Jason Merritt is a slender dude who rolls his own organic tobacco cigarettes, almost always wears a hat and a jacket, and is one of those introspective types who reads books a lot and works construction by day. He moved here with his artist wife, Summer Lee, from Brooklyn almost a year ago. Jason is also really talented, a good listener, and I really want to say one of those Spin magazine soundbytes about him like, "He's one of the best musicians you've never heard," before you turn the page already because you've heard it all before. The next thing you know I'm gonna say the dude is huge in the Netherlands or something (he is).

Well, Merritt truly is one of the best musicians you've never heard, and he's also one of the most world-weary. Or you think he must be when he opens his mouth and sings, either fronting the awesome, still Brooklyn-based folk-pop band Timesbold or solo under the name Whip.

Merritt's second album as Whip, Atheist Love Songs to God, is about to be released in the States on Resonant. The album was all written and recorded in one room in Brooklyn in a few weeks, and it's pretty awesome: a slow, haunting, occasionally beautiful record. Each song here is intricately arranged, but the focal point is always Merritt's warbly Appalachia-tinged voice. I guess if M. Ward and Tom Waits collaborated, it might sound like this. The music is a kind of dirge-folk that teeters in between the studied Americana of the No Depression-ites and the sincere "indie folk" of Songs: Ohia. But it's still different enough from those two poles to have fallen between the cracks. It's serious stuff but never takes itself too seriously. When I ask whether this is a concept album, Merritt hedges that "all albums are concept albums in some form," before answering the real question by saying no, he doesn't actually believe in God.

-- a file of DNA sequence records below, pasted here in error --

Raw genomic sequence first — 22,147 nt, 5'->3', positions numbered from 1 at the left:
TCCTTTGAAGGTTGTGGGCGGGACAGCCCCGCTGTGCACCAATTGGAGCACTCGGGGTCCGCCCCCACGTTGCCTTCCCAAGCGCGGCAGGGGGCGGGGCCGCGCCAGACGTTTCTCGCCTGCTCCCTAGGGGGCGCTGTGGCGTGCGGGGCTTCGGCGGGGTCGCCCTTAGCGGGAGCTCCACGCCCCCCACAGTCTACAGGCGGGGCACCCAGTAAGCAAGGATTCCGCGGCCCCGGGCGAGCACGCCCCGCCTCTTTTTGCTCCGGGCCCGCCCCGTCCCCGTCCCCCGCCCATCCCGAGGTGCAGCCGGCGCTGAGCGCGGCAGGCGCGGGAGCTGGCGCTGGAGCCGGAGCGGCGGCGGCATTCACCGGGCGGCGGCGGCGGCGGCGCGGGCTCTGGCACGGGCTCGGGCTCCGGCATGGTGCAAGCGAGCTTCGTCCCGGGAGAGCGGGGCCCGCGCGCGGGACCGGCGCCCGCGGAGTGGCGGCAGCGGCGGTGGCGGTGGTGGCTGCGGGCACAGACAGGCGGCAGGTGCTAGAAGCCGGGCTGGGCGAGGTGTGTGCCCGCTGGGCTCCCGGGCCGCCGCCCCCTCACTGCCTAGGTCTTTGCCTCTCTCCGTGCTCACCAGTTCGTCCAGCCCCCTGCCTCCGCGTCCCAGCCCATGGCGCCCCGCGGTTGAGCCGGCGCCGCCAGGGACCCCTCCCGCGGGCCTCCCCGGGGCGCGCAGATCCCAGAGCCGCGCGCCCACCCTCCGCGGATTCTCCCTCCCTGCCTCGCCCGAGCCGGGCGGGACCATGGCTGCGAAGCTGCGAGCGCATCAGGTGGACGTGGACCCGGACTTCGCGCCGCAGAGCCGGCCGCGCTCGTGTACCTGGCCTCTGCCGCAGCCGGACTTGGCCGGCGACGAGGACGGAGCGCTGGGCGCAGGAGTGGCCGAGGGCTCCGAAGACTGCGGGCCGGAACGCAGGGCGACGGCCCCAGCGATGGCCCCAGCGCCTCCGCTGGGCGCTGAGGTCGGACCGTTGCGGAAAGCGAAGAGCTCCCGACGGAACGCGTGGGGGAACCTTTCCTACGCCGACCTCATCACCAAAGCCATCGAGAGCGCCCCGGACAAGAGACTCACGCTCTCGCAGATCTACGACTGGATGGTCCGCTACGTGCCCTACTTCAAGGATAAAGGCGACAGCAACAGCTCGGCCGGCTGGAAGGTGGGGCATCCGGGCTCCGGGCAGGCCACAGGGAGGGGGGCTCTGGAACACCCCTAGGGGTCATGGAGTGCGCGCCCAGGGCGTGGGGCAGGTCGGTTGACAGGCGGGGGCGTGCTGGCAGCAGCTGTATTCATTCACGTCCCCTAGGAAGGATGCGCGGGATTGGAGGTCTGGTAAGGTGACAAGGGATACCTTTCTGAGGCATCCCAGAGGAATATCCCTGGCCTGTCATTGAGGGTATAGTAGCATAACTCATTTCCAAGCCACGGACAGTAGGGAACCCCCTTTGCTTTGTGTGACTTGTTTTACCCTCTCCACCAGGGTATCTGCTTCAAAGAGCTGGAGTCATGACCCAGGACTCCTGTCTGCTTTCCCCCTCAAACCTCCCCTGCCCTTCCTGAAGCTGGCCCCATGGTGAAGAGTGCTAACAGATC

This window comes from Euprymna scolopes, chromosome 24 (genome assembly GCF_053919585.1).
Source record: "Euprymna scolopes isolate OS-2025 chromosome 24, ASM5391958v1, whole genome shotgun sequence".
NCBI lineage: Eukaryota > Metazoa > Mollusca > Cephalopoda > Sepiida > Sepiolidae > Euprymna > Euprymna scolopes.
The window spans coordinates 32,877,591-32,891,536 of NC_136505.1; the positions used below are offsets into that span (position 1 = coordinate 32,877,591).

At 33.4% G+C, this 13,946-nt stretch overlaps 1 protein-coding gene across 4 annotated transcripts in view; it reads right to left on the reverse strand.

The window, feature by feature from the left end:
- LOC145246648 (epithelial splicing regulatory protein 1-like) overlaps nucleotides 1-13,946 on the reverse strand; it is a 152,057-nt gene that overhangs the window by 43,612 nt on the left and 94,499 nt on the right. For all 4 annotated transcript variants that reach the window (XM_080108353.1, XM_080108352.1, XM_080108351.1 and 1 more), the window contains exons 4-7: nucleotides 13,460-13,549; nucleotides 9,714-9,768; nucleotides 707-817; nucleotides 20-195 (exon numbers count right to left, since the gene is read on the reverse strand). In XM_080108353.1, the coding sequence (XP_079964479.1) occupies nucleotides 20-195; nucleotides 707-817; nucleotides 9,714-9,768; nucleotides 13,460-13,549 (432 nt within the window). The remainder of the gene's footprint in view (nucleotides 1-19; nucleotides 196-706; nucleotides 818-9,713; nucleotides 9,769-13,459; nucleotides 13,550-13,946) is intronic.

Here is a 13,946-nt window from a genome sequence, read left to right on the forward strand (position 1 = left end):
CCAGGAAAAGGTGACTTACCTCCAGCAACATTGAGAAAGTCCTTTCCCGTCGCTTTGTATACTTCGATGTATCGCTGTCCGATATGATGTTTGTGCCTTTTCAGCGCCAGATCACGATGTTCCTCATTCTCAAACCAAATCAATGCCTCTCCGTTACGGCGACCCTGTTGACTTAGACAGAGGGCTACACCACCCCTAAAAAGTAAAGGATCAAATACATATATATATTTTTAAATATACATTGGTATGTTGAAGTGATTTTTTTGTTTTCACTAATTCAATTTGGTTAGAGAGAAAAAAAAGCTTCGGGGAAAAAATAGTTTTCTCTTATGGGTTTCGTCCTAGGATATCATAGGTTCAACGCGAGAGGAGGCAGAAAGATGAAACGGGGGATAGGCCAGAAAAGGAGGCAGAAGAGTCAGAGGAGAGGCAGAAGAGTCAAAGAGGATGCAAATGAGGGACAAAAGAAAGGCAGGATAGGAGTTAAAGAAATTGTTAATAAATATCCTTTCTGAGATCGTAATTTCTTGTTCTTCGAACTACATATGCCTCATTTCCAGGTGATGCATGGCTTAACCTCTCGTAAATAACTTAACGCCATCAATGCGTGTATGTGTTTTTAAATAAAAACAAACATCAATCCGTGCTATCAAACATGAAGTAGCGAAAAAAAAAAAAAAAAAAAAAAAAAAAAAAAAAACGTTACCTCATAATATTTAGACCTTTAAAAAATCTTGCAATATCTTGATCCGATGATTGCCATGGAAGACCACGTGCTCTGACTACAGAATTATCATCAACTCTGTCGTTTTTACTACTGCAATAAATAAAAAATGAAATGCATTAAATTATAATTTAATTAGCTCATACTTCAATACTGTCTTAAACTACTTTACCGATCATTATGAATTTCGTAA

"I suppose I'm really just 'fessing up, and trying to give a name to devotional songs without a god in them," he says. The devotional theme isn't the only thing Merritt has borrowed from the old-timey gang. If you listen to a lot of blues and folk music, you hear the same phrases used in song after song. Merritt does the same thing, but uses lines from folk-pop on Atheist, freely quoting the Stones, Velvets and Pearls Before Swine in these songs, one of which is about Tom Rapp from Pearls and another about Kurt Cobain. "I consider myself, at best, a recycler," he explains with an unforced humility, "and I really like it when songwriters write about other songwriters."

Whip plays with the Double U, Luca and Eric Nordby Wednesday, Aug. 24, at Berbati's Pan. 9:30 pm. $6. 21+.